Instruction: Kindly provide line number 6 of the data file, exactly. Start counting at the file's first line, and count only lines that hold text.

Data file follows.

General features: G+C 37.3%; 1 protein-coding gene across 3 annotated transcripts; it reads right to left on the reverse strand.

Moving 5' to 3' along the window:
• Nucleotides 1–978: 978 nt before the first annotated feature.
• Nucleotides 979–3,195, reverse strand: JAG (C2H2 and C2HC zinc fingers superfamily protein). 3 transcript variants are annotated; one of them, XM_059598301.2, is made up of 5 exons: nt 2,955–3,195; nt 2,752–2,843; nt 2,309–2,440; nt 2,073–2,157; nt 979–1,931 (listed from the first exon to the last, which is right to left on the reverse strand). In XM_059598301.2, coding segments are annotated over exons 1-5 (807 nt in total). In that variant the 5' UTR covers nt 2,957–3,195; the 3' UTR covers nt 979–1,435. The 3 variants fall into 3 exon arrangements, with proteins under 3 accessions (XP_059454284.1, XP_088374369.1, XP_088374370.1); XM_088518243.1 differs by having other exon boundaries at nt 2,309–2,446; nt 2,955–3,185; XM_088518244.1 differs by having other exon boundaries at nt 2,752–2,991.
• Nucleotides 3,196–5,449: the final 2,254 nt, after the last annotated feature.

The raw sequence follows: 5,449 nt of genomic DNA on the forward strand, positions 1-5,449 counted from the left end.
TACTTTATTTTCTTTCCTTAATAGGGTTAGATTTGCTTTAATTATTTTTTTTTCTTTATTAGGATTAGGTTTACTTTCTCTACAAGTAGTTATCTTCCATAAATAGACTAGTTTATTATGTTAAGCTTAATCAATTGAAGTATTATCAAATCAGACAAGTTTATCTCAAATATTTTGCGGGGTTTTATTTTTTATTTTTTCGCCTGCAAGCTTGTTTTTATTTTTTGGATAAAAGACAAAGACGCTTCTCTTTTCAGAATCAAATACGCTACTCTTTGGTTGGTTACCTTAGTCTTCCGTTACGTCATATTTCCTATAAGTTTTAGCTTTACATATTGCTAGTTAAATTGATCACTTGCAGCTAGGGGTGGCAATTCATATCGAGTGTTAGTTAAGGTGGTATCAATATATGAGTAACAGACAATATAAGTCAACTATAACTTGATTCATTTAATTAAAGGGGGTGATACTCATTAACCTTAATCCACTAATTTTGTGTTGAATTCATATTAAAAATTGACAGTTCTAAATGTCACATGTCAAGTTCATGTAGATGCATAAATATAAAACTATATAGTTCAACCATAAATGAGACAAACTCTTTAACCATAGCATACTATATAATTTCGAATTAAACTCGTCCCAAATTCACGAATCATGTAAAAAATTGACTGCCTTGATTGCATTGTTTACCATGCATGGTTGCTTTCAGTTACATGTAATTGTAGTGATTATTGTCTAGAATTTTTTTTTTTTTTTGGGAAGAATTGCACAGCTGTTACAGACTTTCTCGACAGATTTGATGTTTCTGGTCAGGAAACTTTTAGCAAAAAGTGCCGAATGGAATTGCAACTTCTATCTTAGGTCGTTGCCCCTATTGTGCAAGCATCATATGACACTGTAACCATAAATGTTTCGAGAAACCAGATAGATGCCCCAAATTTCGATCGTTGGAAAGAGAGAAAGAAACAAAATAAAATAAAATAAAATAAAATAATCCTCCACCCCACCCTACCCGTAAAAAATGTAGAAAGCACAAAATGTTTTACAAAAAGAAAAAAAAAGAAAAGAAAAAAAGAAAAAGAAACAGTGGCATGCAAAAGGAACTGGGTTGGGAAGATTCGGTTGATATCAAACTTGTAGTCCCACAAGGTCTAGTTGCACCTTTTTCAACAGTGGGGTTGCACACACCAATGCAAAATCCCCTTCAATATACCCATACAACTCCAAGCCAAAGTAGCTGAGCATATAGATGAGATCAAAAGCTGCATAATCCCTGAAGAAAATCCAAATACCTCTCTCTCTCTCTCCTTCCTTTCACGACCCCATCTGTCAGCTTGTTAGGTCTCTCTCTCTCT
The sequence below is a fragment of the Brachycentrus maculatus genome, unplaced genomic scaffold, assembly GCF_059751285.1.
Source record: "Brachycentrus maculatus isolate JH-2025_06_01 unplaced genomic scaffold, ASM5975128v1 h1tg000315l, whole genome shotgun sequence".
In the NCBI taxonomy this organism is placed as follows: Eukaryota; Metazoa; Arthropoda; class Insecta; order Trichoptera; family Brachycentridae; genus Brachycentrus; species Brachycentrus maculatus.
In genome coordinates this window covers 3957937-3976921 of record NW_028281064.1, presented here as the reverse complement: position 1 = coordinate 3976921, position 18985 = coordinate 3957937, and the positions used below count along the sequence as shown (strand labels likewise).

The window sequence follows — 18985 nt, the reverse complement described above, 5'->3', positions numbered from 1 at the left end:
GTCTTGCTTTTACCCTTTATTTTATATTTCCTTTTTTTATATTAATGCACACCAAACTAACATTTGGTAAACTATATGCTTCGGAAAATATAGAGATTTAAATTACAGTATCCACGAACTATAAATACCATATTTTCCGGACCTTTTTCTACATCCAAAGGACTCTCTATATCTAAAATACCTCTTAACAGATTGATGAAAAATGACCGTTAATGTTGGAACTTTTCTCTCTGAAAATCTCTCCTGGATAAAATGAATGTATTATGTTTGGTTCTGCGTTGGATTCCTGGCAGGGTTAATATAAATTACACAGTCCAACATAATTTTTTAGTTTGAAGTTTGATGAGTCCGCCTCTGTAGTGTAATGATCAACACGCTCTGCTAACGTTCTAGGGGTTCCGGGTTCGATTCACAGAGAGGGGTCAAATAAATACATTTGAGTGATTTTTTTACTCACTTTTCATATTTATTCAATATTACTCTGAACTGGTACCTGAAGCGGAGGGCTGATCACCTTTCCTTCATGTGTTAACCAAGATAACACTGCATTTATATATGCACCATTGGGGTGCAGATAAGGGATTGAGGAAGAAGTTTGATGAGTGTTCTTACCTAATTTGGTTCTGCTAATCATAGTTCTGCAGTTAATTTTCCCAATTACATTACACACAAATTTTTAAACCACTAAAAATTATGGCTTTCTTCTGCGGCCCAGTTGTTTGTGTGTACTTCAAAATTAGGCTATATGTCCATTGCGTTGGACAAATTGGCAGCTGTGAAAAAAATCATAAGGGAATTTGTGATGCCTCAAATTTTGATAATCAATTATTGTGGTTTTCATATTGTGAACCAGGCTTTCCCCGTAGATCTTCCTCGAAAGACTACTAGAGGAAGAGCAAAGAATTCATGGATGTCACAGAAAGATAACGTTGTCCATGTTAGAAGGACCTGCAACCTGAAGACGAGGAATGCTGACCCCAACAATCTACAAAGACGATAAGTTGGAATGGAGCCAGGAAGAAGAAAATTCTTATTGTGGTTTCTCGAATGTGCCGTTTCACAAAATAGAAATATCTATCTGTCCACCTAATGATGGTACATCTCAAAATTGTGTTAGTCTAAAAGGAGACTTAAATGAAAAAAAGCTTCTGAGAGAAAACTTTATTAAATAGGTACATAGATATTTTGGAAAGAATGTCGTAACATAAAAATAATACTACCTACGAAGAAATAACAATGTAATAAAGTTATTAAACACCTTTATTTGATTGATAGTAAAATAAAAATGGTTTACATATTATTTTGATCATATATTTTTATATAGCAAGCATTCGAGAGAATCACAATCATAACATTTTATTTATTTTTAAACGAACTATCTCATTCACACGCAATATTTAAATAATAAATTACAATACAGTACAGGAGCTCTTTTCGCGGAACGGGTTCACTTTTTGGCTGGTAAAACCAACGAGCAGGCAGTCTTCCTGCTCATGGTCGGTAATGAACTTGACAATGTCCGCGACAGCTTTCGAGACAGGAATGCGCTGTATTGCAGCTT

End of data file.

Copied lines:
The raw sequence follows: 5,449 nt of genomic DNA on the forward strand, positions 1-5,449 counted from the left end.